02.08.2023 |

Overshoot: We have exceeded our natural resource budget for 2023

Earth’s biocapacity is limited (Photo: Pixabay)

We have already reached Earth Overshoot Day this year: August 2nd marks the date by which humanity’s demand for ecological resources and services has exceeded what Earth can regenerate in 2023. For the rest of the year, we will be living on resources borrowed from future generations. This is the sad message spread by the Global Footprint Network, an international research organization that calculates the date each year, using National Footprint and Biocapacity Accounts data. This is done by contrasting the world’s demand on nature (ecological footprint), including demand for food, timber, fibres (cotton) and space for urban infrastructure with the planet’s ability to replenish resources and absorb waste, including carbon dioxide emissions. “The persistence of overshoot has led to land and soil degradation, fish stock depletion, deforestation, biodiversity loss, and greenhouse gas accumulation. These symptoms are becoming more prominent every day across the planet, with unusual heat waves, wildfires, droughts, and floods, exacerbating the competition for food and energy,” the Global Footprint Network announces in a press release. “The biggest risk, apart from ecological overshoot itself, lies in complacency towards this crisis,” says Steven Tebbe, CEO of the organisation. “Entities that act now are not just safeguarding the environment but future-proofing their economy and the wellbeing of their residents,” he added.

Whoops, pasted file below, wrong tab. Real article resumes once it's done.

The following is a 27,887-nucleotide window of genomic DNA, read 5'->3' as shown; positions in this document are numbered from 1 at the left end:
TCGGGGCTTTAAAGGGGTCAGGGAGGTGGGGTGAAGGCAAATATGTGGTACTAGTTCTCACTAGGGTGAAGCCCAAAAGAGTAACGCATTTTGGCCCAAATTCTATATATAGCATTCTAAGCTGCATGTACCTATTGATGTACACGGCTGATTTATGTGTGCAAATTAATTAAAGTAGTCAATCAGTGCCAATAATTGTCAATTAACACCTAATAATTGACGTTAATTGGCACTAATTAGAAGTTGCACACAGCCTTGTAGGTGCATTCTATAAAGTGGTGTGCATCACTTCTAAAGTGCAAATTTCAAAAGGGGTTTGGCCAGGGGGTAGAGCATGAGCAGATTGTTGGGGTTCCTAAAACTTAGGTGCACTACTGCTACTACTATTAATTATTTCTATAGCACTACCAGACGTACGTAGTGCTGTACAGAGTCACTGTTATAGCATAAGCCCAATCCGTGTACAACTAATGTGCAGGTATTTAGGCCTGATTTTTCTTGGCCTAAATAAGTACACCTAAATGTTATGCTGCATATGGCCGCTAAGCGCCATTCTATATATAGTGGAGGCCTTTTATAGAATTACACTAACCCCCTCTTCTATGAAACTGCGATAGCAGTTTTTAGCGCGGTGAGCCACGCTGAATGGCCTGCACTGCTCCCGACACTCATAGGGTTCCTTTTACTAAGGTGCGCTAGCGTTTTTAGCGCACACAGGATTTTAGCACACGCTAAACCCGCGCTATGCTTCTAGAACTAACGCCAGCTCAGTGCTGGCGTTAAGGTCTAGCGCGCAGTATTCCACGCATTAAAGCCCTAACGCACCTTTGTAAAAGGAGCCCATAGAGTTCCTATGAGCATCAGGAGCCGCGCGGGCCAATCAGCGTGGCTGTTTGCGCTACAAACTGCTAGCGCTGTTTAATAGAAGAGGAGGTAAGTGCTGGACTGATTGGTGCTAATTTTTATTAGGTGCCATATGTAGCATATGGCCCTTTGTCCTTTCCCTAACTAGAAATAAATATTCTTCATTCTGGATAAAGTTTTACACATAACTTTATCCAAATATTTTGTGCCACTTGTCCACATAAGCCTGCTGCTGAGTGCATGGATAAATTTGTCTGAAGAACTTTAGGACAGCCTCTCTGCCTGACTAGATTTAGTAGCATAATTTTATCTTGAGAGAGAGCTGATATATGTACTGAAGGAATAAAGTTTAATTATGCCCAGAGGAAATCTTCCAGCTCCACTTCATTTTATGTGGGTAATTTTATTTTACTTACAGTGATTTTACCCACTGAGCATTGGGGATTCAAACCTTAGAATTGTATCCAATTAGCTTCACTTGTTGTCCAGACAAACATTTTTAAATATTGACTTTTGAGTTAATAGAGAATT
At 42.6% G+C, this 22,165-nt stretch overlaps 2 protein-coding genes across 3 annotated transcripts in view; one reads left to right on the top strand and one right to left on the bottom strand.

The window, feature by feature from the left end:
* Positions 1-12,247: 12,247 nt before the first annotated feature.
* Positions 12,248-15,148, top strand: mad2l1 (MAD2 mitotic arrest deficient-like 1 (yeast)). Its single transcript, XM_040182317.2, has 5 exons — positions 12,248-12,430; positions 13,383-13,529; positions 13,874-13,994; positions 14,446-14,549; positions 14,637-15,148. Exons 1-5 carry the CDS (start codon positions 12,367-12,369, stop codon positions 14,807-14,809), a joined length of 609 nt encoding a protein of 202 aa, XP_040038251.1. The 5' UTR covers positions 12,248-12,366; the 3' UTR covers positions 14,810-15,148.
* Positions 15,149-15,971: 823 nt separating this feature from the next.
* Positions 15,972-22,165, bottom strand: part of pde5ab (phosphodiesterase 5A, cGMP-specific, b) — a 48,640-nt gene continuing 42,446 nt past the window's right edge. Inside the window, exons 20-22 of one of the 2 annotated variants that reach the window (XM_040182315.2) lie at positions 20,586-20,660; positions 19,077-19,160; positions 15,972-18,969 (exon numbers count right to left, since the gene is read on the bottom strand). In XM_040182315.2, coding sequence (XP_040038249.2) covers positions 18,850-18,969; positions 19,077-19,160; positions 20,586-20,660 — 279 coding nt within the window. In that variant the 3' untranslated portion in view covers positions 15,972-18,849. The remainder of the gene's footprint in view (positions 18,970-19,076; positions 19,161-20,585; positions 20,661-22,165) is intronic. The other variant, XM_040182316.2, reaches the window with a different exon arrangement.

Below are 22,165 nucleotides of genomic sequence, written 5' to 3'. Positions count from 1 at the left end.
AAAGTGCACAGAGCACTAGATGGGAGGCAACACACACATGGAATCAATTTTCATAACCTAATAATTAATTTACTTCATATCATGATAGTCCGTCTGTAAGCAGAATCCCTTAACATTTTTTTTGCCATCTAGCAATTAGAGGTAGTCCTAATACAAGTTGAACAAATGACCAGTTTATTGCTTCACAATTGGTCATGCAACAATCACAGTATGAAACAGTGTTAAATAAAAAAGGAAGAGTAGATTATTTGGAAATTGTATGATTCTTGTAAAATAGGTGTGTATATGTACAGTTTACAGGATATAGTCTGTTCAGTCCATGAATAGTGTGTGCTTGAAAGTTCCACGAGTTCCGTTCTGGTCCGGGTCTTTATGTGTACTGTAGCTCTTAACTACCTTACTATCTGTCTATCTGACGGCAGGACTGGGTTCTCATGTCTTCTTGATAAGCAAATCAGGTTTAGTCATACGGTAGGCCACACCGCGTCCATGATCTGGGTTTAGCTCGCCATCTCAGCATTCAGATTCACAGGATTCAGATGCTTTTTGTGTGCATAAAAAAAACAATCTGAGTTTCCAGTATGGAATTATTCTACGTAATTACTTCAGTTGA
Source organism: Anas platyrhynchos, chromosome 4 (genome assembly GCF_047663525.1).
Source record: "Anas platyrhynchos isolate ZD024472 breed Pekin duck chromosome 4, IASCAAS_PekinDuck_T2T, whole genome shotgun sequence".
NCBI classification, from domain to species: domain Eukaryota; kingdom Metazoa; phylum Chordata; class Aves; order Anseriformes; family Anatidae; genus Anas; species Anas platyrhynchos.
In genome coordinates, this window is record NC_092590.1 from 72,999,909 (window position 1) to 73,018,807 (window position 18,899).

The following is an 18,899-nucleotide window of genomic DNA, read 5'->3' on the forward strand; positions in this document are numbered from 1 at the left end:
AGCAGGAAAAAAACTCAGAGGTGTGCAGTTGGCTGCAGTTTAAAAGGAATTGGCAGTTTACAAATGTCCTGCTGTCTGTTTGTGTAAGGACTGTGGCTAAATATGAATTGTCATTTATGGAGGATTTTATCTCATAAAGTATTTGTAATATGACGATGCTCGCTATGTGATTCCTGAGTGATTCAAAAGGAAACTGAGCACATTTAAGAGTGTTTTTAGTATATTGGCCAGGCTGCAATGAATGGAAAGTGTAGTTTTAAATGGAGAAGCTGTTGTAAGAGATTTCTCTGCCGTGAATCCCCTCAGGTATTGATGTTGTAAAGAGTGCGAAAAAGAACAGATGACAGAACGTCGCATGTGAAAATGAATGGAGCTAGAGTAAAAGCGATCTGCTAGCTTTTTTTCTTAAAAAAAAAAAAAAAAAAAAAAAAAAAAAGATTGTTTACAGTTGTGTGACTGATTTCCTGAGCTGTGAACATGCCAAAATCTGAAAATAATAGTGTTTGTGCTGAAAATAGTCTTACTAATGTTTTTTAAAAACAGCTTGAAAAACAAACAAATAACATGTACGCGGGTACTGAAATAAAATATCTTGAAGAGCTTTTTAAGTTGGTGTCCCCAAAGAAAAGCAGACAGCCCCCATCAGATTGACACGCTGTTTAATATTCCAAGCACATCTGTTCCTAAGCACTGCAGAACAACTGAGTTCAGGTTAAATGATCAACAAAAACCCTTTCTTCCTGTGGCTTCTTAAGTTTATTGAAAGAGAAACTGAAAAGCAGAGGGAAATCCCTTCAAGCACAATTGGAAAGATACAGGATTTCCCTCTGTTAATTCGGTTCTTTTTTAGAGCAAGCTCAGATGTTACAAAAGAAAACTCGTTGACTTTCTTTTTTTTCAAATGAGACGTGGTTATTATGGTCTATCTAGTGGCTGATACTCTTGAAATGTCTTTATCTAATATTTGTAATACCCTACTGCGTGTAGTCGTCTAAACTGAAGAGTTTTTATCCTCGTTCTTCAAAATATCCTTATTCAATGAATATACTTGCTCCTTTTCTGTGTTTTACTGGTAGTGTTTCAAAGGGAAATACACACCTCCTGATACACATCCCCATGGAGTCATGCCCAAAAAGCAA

Last year, Earth Overshoot Day fell on July 28th. However, the apparent delay by five days compared to last year isn’t all good news, as genuine advancements amount to less than one day, the Network explained in a press release. The remaining four days are owed to integrating improved datasets into the new edition of the National Footprint and Biocapacity Accounts that are being maintained by York University’s Ecological Footprint Initiative. The datasets now track countries’ performance up to 2022, reducing reporting lag by three years. For each edition, the Ecological Footprint and biocapacity metrics are recalculated to maintain consistency with the latest data and science which means that the annual dates of Earth Overshoot Day change accordingly. Since 1971, the date has been creeping up the calendar every year, although at a slowing rate. The first overshoot day was on December 25, 1971. In the early 90s, it was in the second half of October and in 2018, the day fell on August 1st, the earliest date so far. In 2020, the date moved back to August 16th, reflecting the initial drop in resource use in the first half of the year due to pandemic-induced lockdowns. “For the last 5 years the trend has flattened. How much of this is driven by economic slow-down or deliberate decarbonization efforts is difficult to discern,” the Network writes. “Still, overshoot reduction is far too slow. To reach the UN’s IPCC target of reducing carbon emissions 43% worldwide by 2030 compared to 2010 would require moving Overshoot Day 19 days annually for the next seven years.